Mould is proving a major concern for tenants and landlords after increased rainfall and flooding across the state.
As mould can take weeks to emerge after flood waters recede, the number of rental properties affected by the problem is expected to rise.
The RTA’s call centre has been fielding an increasing number of calls about who is responsible for removing mould from rental properties. The answer depends on why the mould is there in the first place.
Although the Residential Tenancies and Rooming Accommodation Act 2008 doesn’t make specific reference to mould, it does detail requirements about the standard maintenance of a property throughout the agreement.
Based on these standards, it’s the responsibility of the tenant to notify the landlord or agent of any mould.
If the mould is a result of fair wear and tear in the premises, it is the landlord’s responsibility to clean the mould and make any repairs necessary to maintain the property in good repair.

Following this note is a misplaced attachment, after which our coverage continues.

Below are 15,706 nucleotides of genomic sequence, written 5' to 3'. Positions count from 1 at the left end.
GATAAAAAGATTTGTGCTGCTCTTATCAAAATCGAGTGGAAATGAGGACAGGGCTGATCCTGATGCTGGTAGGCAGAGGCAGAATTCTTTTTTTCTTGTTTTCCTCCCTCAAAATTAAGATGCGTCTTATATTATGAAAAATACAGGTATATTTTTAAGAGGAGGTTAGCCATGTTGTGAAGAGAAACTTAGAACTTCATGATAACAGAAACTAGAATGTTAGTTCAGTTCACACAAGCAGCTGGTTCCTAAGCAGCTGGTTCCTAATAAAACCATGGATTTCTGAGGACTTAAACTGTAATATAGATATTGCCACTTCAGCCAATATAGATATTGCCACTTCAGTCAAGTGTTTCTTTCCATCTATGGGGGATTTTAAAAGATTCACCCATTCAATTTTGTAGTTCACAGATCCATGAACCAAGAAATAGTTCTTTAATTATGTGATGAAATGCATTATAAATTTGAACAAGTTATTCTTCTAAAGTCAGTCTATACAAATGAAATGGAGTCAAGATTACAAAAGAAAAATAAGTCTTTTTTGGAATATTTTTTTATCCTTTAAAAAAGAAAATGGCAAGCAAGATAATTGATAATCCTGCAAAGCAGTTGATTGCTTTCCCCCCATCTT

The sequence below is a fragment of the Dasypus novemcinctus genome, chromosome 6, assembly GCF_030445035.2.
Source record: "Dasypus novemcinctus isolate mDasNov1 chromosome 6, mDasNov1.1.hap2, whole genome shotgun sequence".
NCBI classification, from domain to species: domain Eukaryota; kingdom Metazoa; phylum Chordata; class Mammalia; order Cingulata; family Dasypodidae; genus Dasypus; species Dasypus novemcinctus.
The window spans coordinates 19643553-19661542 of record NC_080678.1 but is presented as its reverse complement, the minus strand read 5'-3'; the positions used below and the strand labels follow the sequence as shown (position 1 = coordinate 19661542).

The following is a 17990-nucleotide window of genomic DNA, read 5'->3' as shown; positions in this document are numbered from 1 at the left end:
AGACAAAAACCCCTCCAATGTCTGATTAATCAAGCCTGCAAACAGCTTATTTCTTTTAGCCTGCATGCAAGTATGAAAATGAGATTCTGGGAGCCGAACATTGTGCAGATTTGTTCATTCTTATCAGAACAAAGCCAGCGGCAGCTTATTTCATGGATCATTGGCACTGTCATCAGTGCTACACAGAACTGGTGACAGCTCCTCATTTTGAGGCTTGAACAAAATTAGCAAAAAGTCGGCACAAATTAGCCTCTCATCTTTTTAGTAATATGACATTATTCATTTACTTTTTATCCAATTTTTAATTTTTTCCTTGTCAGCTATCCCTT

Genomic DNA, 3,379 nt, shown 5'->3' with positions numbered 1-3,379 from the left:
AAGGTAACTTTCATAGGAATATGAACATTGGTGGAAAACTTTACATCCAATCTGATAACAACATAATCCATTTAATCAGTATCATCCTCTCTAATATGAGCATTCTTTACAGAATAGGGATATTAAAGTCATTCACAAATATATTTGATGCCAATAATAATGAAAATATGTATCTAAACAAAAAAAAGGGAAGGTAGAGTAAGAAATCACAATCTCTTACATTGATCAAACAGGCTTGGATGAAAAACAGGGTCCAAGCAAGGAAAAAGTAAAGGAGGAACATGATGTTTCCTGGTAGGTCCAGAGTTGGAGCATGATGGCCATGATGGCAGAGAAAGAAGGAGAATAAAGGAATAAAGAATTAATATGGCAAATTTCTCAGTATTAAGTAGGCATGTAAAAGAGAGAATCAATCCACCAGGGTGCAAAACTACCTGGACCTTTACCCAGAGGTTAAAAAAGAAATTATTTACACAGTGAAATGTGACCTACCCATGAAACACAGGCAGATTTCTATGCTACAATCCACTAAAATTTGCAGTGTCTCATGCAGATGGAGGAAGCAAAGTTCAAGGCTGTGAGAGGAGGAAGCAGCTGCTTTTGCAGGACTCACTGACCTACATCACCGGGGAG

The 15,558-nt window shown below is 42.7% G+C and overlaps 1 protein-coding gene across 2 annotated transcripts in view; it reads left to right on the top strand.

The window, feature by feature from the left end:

If the tenant caused the mould, they are responsible for its removal and repair of any damage that may have been caused.
For example, if the tenant continually allowed steam to build up in the bathroom and kept all windows shut or extractor fans turned off resulting in mould, then the tenant may be liable. But if the mould is a result of a structural issue, then the landlord would be liable for the repairs.
If the landlord or tenant can’t agree about how to deal with the issue by talking with each other, the RTA’s dispute resolution service may be able to assist. You can apply for this service by lodging a Dispute resolution request (Form 16).
If dispute resolution is unsuccessful, an application can be made to the Queensland Civil and Administrative Tribunal (QCAT) for an order.
Any arrangement between parties about mould should be included in the special terms of the tenancy agreement.
Source RTA Website, 03 February 2011